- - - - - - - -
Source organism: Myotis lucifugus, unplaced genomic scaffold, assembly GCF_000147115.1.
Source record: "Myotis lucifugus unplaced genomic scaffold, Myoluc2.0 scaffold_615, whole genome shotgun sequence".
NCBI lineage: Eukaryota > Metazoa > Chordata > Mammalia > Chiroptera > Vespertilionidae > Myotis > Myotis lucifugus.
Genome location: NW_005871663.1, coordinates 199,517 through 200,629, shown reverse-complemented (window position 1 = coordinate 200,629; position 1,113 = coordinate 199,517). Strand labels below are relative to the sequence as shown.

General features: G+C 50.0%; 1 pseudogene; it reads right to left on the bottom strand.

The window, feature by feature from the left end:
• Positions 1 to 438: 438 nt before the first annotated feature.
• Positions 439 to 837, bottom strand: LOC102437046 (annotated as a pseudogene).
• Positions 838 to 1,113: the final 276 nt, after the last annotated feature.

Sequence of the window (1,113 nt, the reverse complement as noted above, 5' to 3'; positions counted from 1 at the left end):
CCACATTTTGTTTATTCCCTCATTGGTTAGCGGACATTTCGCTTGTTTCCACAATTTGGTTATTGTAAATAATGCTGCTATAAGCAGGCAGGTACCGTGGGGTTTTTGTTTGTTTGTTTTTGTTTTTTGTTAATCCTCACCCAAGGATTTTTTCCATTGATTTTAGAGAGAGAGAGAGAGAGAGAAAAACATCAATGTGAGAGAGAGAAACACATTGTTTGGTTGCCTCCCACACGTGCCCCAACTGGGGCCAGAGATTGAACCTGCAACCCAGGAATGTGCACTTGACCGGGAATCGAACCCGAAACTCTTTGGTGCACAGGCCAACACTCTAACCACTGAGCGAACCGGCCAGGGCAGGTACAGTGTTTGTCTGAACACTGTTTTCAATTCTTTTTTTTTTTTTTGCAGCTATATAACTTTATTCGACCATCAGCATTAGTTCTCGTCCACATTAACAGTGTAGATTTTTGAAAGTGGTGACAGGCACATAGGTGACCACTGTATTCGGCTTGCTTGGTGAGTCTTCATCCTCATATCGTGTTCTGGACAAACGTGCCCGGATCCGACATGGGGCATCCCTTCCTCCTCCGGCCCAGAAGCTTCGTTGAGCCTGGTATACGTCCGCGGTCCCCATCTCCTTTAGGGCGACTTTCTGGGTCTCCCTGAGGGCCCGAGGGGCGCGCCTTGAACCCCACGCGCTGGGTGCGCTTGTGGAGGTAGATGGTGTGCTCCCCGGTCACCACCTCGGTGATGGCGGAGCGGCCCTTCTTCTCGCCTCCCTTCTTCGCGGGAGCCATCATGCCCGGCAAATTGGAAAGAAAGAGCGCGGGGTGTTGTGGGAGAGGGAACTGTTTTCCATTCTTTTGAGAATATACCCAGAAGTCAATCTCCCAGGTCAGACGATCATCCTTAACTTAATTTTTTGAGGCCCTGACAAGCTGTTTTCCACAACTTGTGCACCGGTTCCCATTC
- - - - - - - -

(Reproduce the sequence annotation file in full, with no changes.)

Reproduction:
Source organism: Myotis lucifugus, unplaced genomic scaffold, assembly GCF_000147115.1.
Source record: "Myotis lucifugus unplaced genomic scaffold, Myoluc2.0 scaffold_615, whole genome shotgun sequence".
NCBI lineage: Eukaryota > Metazoa > Chordata > Mammalia > Chiroptera > Vespertilionidae > Myotis > Myotis lucifugus.
Genome location: NW_005871663.1, coordinates 199,517 through 200,629, shown reverse-complemented (window position 1 = coordinate 200,629; position 1,113 = coordinate 199,517). Strand labels below are relative to the sequence as shown.

General features: G+C 50.0%; 1 pseudogene; it reads right to left on the bottom strand.

The window, feature by feature from the left end:
• Positions 1 to 438: 438 nt before the first annotated feature.
• Positions 439 to 837, bottom strand: LOC102437046 (annotated as a pseudogene).
• Positions 838 to 1,113: the final 276 nt, after the last annotated feature.

Sequence of the window (1,113 nt, the reverse complement as noted above, 5' to 3'; positions counted from 1 at the left end):
CCACATTTTGTTTATTCCCTCATTGGTTAGCGGACATTTCGCTTGTTTCCACAATTTGGTTATTGTAAATAATGCTGCTATAAGCAGGCAGGTACCGTGGGGTTTTTGTTTGTTTGTTTTTGTTTTTTGTTAATCCTCACCCAAGGATTTTTTCCATTGATTTTAGAGAGAGAGAGAGAGAGAGAAAAACATCAATGTGAGAGAGAGAAACACATTGTTTGGTTGCCTCCCACACGTGCCCCAACTGGGGCCAGAGATTGAACCTGCAACCCAGGAATGTGCACTTGACCGGGAATCGAACCCGAAACTCTTTGGTGCACAGGCCAACACTCTAACCACTGAGCGAACCGGCCAGGGCAGGTACAGTGTTTGTCTGAACACTGTTTTCAATTCTTTTTTTTTTTTTTGCAGCTATATAACTTTATTCGACCATCAGCATTAGTTCTCGTCCACATTAACAGTGTAGATTTTTGAAAGTGGTGACAGGCACATAGGTGACCACTGTATTCGGCTTGCTTGGTGAGTCTTCATCCTCATATCGTGTTCTGGACAAACGTGCCCGGATCCGACATGGGGCATCCCTTCCTCCTCCGGCCCAGAAGCTTCGTTGAGCCTGGTATACGTCCGCGGTCCCCATCTCCTTTAGGGCGACTTTCTGGGTCTCCCTGAGGGCCCGAGGGGCGCGCCTTGAACCCCACGCGCTGGGTGCGCTTGTGGAGGTAGATGGTGTGCTCCCCGGTCACCACCTCGGTGATGGCGGAGCGGCCCTTCTTCTCGCCTCCCTTCTTCGCGGGAGCCATCATGCCCGGCAAATTGGAAAGAAAGAGCGCGGGGTGTTGTGGGAGAGGGAACTGTTTTCCATTCTTTTGAGAATATACCCAGAAGTCAATCTCCCAGGTCAGACGATCATCCTTAACTTAATTTTTTGAGGCCCTGACAAGCTGTTTTCCACAACTTGTGCACCGGTTCCCATTC